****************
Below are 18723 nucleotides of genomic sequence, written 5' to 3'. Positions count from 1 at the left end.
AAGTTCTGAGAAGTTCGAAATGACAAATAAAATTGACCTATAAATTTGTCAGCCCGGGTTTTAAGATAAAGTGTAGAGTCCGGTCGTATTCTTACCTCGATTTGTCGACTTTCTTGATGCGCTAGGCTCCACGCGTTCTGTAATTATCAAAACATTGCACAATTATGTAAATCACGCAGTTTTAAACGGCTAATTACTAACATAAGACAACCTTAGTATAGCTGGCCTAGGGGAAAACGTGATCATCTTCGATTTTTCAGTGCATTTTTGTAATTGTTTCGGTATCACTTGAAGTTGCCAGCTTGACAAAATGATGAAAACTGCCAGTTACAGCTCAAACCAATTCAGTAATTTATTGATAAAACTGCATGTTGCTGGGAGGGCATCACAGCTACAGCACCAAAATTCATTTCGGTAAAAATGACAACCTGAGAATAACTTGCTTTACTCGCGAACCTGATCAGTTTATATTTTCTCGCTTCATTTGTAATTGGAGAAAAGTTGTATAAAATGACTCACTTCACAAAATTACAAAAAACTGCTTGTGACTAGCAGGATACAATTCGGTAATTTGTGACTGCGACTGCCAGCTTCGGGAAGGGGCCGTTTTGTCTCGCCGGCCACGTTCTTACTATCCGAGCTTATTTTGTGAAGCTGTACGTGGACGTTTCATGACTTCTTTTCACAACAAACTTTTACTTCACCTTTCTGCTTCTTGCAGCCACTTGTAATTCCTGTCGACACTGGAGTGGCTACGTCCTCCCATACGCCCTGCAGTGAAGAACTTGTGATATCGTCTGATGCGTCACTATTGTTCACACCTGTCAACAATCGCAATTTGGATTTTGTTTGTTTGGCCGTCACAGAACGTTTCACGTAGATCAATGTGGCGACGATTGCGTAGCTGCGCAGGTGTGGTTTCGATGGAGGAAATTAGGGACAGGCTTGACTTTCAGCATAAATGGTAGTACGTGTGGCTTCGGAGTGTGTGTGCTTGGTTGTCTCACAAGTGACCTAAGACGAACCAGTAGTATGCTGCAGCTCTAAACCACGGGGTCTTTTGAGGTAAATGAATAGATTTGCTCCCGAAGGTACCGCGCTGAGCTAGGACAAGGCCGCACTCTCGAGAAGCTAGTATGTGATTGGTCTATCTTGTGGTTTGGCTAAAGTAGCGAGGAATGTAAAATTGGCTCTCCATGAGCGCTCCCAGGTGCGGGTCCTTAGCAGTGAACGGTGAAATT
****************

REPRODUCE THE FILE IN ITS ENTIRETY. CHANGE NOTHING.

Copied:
Below are 18723 nucleotides of genomic sequence, written 5' to 3'. Positions count from 1 at the left end.
AAGTTCTGAGAAGTTCGAAATGACAAATAAAATTGACCTATAAATTTGTCAGCCCGGGTTTTAAGATAAAGTGTAGAGTCCGGTCGTATTCTTACCTCGATTTGTCGACTTTCTTGATGCGCTAGGCTCCACGCGTTCTGTAATTATCAAAACATTGCACAATTATGTAAATCACGCAGTTTTAAACGGCTAATTACTAACATAAGACAACCTTAGTATAGCTGGCCTAGGGGAAAACGTGATCATCTTCGATTTTTCAGTGCATTTTTGTAATTGTTTCGGTATCACTTGAAGTTGCCAGCTTGACAAAATGATGAAAACTGCCAGTTACAGCTCAAACCAATTCAGTAATTTATTGATAAAACTGCATGTTGCTGGGAGGGCATCACAGCTACAGCACCAAAATTCATTTCGGTAAAAATGACAACCTGAGAATAACTTGCTTTACTCGCGAACCTGATCAGTTTATATTTTCTCGCTTCATTTGTAATTGGAGAAAAGTTGTATAAAATGACTCACTTCACAAAATTACAAAAAACTGCTTGTGACTAGCAGGATACAATTCGGTAATTTGTGACTGCGACTGCCAGCTTCGGGAAGGGGCCGTTTTGTCTCGCCGGCCACGTTCTTACTATCCGAGCTTATTTTGTGAAGCTGTACGTGGACGTTTCATGACTTCTTTTCACAACAAACTTTTACTTCACCTTTCTGCTTCTTGCAGCCACTTGTAATTCCTGTCGACACTGGAGTGGCTACGTCCTCCCATACGCCCTGCAGTGAAGAACTTGTGATATCGTCTGATGCGTCACTATTGTTCACACCTGTCAACAATCGCAATTTGGATTTTGTTTGTTTGGCCGTCACAGAACGTTTCACGTAGATCAATGTGGCGACGATTGCGTAGCTGCGCAGGTGTGGTTTCGATGGAGGAAATTAGGGACAGGCTTGACTTTCAGCATAAATGGTAGTACGTGTGGCTTCGGAGTGTGTGTGCTTGGTTGTCTCACAAGTGACCTAAGACGAACCAGTAGTATGCTGCAGCTCTAAACCACGGGGTCTTTTGAGGTAAATGAATAGATTTGCTCCCGAAGGTACCGCGCTGAGCTAGGACAAGGCCGCACTCTCGAGAAGCTAGTATGTGATTGGTCTATCTTGTGGTTTGGCTAAAGTAGCGAGGAATGTAAAATTGGCTCTCCATGAGCGCTCCCAGGTGCGGGTCCTTAGCAGTGAACGGTGAAATT